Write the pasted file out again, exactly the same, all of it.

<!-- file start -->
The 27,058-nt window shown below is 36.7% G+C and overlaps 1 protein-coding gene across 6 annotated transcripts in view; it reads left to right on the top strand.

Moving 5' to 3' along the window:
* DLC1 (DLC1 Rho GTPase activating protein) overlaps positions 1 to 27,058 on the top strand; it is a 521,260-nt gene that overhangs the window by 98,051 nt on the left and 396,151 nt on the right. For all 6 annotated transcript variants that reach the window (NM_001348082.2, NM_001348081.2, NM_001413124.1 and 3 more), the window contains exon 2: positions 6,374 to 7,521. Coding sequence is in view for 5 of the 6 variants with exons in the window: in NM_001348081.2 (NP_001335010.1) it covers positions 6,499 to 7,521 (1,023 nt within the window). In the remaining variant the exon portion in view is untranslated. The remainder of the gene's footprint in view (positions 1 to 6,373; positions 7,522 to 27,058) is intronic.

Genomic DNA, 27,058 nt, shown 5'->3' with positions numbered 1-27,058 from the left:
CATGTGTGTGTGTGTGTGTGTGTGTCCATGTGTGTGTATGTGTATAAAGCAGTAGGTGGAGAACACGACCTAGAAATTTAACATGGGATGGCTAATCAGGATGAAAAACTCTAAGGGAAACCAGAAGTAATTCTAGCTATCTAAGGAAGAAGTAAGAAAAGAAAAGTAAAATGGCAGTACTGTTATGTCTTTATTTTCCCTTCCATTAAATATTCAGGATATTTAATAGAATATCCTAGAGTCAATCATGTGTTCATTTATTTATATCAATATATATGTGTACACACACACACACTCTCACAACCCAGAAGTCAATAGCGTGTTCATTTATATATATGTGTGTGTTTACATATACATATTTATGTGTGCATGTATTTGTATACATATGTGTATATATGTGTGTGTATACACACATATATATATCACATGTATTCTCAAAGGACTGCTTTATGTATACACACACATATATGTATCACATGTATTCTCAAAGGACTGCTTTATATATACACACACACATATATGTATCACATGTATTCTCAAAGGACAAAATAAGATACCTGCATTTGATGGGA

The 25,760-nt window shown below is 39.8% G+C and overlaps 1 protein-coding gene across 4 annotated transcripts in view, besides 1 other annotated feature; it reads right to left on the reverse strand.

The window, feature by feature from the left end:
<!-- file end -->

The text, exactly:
The 27,058-nt window shown below is 36.7% G+C and overlaps 1 protein-coding gene across 6 annotated transcripts in view; it reads left to right on the top strand.

Moving 5' to 3' along the window:
* DLC1 (DLC1 Rho GTPase activating protein) overlaps positions 1 to 27,058 on the top strand; it is a 521,260-nt gene that overhangs the window by 98,051 nt on the left and 396,151 nt on the right. For all 6 annotated transcript variants that reach the window (NM_001348082.2, NM_001348081.2, NM_001413124.1 and 3 more), the window contains exon 2: positions 6,374 to 7,521. Coding sequence is in view for 5 of the 6 variants with exons in the window: in NM_001348081.2 (NP_001335010.1) it covers positions 6,499 to 7,521 (1,023 nt within the window). In the remaining variant the exon portion in view is untranslated. The remainder of the gene's footprint in view (positions 1 to 6,373; positions 7,522 to 27,058) is intronic.

Genomic DNA, 27,058 nt, shown 5'->3' with positions numbered 1-27,058 from the left:
CATGTGTGTGTGTGTGTGTGTGTGTCCATGTGTGTGTATGTGTATAAAGCAGTAGGTGGAGAACACGACCTAGAAATTTAACATGGGATGGCTAATCAGGATGAAAAACTCTAAGGGAAACCAGAAGTAATTCTAGCTATCTAAGGAAGAAGTAAGAAAAGAAAAGTAAAATGGCAGTACTGTTATGTCTTTATTTTCCCTTCCATTAAATATTCAGGATATTTAATAGAATATCCTAGAGTCAATCATGTGTTCATTTATTTATATCAATATATATGTGTACACACACACACACTCTCACAACCCAGAAGTCAATAGCGTGTTCATTTATATATATGTGTGTGTTTACATATACATATTTATGTGTGCATGTATTTGTATACATATGTGTATATATGTGTGTGTATACACACATATATATATCACATGTATTCTCAAAGGACTGCTTTATGTATACACACACATATATGTATCACATGTATTCTCAAAGGACTGCTTTATATATACACACACACATATATGTATCACATGTATTCTCAAAGGACAAAATAAGATACCTGCATTTGATGGGA

The 25,760-nt window shown below is 39.8% G+C and overlaps 1 protein-coding gene across 4 annotated transcripts in view, besides 1 other annotated feature; it reads right to left on the reverse strand.

The window, feature by feature from the left end: